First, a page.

GANDERBAL, India (Reuters) – Voters lined up at polling stations in Indian Kashmir on Tuesday, ignoring a boycott call by separatists, to elect an assembly that India’s ruling nationalists are hoping to take control of for the first time.
Parliamentary elections in Jammu and Kashmir, disputed between India and Pakistan, are usually marked by the country’s lowest turn-out and heavy militant violence, exacerbating tensions in a region where tens of thousands have died in a 25-year revolt.
But on Tuesday, voters in 15 constituencies that went to the poll in the first phase of a staggered process stood in long queues to cast their choice from among a clutch of parties including Prime Minister Narendra Modi’s Bharatiya Janata Party.
Some said they had come out to vote in the hope that there would be development in a region held back by years of strife and a devastating flood this year that destroyed homes and livelihoods.
Others said they were wary of the BJP and its bid to seize power in Muslim-majority Jammu and Kashmir that has enjoyed a special status in the Indian constitution since the Himalayan region was divided in the Partition of 1947.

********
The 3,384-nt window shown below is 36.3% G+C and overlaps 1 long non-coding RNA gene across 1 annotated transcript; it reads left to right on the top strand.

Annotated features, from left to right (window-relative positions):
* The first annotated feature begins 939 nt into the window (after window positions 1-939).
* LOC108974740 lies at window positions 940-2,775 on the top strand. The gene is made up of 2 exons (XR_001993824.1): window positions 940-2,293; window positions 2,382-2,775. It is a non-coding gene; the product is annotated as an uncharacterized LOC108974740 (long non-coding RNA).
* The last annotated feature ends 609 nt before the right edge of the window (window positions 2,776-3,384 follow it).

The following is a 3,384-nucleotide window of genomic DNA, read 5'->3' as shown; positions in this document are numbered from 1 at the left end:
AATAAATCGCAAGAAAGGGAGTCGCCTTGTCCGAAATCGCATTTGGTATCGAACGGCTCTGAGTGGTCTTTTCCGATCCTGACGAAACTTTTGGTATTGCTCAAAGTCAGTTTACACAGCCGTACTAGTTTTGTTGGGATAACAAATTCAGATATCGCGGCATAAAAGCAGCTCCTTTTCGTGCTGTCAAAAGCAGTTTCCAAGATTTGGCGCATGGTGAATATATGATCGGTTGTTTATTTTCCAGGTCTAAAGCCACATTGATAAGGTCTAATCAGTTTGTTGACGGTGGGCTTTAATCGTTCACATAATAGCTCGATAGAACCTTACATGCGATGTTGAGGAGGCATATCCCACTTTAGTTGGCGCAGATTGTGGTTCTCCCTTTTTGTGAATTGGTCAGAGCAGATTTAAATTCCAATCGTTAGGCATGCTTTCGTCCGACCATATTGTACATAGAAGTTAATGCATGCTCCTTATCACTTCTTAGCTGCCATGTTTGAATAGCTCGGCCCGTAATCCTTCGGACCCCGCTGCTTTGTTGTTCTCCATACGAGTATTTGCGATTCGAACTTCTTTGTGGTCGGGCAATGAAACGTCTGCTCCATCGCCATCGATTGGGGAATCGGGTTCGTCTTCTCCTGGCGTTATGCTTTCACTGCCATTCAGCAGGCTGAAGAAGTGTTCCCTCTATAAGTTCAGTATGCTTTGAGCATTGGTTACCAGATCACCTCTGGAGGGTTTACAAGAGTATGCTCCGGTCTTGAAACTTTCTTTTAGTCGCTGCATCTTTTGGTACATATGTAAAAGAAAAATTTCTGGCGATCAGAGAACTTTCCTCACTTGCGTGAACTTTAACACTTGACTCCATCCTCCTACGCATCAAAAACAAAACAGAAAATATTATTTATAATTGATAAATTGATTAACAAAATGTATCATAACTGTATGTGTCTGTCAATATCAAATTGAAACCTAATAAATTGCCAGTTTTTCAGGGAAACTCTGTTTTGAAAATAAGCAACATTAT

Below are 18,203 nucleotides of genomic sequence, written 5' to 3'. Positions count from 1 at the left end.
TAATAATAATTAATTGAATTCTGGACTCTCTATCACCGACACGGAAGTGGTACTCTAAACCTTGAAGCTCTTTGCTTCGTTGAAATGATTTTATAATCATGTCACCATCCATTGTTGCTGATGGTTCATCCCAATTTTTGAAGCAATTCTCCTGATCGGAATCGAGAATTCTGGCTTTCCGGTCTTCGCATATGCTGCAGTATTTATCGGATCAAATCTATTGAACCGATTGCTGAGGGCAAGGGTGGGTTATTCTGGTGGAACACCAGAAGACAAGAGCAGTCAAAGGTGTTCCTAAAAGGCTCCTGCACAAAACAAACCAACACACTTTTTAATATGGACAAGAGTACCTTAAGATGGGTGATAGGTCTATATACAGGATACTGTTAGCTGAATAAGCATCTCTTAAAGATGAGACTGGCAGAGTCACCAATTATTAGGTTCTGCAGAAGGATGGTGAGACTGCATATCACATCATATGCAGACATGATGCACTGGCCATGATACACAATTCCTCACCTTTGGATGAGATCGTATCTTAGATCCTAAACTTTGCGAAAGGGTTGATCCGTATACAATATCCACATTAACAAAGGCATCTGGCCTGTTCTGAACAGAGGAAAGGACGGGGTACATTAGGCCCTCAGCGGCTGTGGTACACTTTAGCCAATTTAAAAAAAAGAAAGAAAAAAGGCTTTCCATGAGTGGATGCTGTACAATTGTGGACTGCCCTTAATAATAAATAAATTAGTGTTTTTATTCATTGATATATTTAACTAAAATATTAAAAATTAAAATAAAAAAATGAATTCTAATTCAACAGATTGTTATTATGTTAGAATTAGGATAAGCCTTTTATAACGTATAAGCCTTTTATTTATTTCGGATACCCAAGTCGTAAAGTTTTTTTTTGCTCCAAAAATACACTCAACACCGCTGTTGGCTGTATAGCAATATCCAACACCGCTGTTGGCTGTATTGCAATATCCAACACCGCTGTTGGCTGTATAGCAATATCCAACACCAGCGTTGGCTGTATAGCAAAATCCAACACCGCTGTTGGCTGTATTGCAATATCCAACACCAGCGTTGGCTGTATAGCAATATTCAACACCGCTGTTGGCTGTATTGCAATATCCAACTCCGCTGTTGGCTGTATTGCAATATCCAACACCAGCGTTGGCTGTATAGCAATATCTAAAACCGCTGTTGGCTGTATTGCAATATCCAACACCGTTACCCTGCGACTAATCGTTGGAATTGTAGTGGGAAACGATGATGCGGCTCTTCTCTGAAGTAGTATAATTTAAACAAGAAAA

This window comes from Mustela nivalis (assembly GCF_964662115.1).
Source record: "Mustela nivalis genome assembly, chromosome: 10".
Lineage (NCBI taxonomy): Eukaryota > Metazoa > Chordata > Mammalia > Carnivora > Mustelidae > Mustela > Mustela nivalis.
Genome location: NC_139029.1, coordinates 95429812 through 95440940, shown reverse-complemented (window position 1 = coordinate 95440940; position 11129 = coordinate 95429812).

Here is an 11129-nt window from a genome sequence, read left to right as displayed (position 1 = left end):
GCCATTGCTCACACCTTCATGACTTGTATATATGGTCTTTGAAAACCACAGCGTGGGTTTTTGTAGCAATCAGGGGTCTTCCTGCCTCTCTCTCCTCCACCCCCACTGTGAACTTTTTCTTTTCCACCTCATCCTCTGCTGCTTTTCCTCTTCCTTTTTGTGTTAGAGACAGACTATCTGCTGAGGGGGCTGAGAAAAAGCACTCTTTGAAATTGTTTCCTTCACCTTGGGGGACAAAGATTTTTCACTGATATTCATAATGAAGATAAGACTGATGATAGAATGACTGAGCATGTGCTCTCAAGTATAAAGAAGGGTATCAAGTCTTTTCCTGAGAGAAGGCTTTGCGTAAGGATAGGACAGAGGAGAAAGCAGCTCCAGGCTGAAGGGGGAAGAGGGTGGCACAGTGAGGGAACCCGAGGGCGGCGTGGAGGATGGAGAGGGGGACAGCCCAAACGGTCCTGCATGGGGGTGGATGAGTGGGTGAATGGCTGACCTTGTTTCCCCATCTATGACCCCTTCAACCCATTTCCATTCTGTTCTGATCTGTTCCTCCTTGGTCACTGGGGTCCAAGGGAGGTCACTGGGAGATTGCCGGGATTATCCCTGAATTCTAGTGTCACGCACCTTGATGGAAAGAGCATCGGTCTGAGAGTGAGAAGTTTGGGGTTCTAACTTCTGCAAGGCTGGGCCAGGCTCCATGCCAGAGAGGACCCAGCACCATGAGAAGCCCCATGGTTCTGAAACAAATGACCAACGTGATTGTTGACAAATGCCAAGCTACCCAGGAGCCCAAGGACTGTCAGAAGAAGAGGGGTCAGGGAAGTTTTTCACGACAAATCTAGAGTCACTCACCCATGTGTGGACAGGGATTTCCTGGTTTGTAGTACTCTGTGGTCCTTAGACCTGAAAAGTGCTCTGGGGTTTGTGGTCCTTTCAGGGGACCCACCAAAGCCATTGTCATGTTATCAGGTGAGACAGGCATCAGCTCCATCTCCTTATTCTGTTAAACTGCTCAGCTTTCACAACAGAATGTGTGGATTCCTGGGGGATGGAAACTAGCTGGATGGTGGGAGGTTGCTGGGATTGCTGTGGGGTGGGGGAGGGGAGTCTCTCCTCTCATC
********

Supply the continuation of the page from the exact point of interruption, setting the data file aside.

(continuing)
“We are coming out in large numbers to vote to block the Modi wave. We feel they will erode the special status of Kashmir and change the demography of the State as BJP is working on secret agenda,” said Maroof Ahmad, 22, in Ganderbal constituency where nearly a third of voters had cast their vote by midmorning.
The BJP has little presence in the Kashmir Valley, but emboldened by Modi’s stunning victory in national elections earlier this year, it is hoping to pick most seats from the Hindu-dominated Jammu and Buddhist Ladakh parts of the state.